Designing acoustic devices using thin materials
Acoustic devices like mufflers and loudspeakers are all around us. In the design of such devices, computer simulations and numerical optimisation algorithms are becoming increasingly useful in order to shorten the product development time and decrease the number of physical prototypes. Esubalewe Lakie Yedeg has in his research developed computer simulation approaches and applied them to the design of various acoustic devices.
"Computer simulations make it possible to design acoustic devices from scratch and to analyse and predict the performance of the final design. A simulation-based optimisation algorithm can determine proper values of tens of thousands of design variables, something that is impossible to accomplish by traditional manual design methods," says Esubalewe Lakie Yedeg.
A particular issue that Esubalewe Lakie Yedeg has studied in detail is how to model and optimise the distribution of very thin and elongated structures. In particular, Esubalewe developed computational techniques to design the interior layout of so-called reactive mufflers, which are standard components used to attenuate the exhaust noise of internal combustion engines. The interior of such mufflers often contains a complicated arrangement of thin and elongated structures; Esubalewe introduced a method that enabled better size control of the structural parts inside the muffler.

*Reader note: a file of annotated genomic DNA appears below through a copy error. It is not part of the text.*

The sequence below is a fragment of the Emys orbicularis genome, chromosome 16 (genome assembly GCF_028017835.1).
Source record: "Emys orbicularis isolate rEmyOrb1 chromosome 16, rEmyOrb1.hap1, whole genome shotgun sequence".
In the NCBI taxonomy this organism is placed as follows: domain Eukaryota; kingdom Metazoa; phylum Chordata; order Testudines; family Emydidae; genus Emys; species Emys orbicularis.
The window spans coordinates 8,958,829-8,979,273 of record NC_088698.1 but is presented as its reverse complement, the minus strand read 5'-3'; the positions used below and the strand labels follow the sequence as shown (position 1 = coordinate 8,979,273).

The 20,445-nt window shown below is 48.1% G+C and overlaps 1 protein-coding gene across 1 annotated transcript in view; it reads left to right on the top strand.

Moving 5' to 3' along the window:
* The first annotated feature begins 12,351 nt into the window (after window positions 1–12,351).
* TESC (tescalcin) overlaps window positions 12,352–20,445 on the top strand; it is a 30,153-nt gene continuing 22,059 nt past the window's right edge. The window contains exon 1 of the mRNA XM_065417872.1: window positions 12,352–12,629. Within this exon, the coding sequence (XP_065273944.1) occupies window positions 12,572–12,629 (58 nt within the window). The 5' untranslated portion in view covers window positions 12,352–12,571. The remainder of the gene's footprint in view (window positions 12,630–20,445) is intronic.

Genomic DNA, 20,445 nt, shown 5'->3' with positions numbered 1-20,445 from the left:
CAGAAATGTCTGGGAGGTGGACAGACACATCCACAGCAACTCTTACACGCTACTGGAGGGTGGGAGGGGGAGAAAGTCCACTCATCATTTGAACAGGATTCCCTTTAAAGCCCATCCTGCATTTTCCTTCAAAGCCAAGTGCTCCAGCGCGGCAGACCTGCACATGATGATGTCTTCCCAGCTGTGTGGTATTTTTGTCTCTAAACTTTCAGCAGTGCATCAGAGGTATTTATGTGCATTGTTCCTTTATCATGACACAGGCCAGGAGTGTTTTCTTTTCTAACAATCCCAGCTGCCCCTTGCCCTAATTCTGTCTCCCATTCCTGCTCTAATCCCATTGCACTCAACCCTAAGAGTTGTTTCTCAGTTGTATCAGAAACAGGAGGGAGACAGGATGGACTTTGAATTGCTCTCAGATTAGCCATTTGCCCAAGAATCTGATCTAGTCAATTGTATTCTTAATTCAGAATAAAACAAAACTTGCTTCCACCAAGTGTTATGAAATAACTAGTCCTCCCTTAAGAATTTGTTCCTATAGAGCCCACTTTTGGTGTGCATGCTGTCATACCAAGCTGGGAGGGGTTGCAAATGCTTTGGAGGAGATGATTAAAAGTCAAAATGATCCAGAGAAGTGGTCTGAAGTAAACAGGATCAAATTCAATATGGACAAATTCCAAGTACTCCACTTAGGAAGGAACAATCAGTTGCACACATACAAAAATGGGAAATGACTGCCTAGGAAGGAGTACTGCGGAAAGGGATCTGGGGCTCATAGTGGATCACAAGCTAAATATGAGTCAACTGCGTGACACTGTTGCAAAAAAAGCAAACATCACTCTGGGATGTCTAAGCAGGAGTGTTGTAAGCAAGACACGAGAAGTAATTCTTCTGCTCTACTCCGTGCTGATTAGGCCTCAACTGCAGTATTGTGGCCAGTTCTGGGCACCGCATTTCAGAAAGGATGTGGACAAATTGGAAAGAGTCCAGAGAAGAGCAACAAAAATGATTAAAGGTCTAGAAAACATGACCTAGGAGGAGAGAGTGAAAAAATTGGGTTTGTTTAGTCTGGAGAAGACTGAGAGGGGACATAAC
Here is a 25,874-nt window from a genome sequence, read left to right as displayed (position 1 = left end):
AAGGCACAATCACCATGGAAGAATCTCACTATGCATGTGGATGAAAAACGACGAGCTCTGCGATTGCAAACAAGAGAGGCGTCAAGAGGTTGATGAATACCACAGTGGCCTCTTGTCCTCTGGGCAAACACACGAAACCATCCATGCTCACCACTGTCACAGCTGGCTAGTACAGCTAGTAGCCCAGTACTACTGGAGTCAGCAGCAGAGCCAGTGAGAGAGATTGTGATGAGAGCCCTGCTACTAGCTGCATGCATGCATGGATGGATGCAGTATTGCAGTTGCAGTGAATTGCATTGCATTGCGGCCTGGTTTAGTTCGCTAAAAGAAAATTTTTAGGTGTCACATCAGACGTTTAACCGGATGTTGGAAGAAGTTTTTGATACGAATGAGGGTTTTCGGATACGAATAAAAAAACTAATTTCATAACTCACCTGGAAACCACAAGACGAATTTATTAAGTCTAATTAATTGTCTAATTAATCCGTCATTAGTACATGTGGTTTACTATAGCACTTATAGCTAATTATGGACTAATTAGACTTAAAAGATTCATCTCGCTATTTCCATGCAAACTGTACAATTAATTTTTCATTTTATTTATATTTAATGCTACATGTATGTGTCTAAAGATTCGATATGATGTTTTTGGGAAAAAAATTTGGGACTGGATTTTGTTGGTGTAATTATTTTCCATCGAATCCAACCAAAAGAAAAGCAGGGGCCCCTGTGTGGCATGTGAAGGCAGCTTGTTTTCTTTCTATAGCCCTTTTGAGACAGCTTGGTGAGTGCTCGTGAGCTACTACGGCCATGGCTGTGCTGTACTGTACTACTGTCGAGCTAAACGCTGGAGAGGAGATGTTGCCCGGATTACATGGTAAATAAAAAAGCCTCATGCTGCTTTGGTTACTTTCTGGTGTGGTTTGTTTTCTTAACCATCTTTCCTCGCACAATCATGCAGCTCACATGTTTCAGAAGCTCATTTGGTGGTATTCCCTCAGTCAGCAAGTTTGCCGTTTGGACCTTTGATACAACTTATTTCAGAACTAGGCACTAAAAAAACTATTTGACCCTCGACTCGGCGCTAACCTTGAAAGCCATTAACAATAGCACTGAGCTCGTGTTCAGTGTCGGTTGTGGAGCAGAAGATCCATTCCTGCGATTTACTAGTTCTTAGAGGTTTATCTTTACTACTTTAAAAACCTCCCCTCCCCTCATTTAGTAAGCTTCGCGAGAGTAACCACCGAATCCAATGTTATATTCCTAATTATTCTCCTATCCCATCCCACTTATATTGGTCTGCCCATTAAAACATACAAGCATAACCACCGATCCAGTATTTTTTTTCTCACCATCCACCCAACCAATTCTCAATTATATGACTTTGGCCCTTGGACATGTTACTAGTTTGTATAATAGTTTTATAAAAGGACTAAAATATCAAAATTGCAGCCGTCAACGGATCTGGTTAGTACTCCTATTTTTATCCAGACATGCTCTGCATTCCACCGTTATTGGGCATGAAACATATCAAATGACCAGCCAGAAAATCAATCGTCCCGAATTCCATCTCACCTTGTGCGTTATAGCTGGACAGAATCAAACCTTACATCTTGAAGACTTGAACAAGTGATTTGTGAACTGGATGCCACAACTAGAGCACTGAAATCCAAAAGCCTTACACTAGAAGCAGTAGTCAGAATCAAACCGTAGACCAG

"The developed techniques enabled us to successfully optimise the interior of the muffler from scratch. The resulting design consists of a perforated pipe together with various combinations of expansion chambers and Helmholtz resonators, which were computed by the algorithm without specifying the layout of the chambers and resonators in advance," explains Esubalewe.
Another application was directed to the design of acoustic horns, which are a type of loudspeakers widely used in public address systems, particularly for outdoor use and in large halls. The objective here was to optimise the layout of thin material inside an existing horn to improve how the sound is distributed to the listeners.
"It is crucial that the optimization method really can operate with extremely thin material, since otherwise the sound will be blocked and destroy the function of the horn. This is the first demonstration of a technique that allows optimization of so extremely thin structures," says Esubalewe.
The possibility to use very thin structures in the optimisation of the acoustic horn was based on a computational method developed by Esubalewe and co-workers in the case where the acoustical properties of a thin surface is represented by an equivalent so-called surface transmission impedance. Previously developed computational methods cannot handle the crucial case when the impedance corresponds to a gradually disappearing surface, which however is a case that is important to be able to handle in the context of optimisation. As an extra bonus, the new method is also developed in order to be able to accurately capture so-called surface waves, which is an exotic kind of sound waves.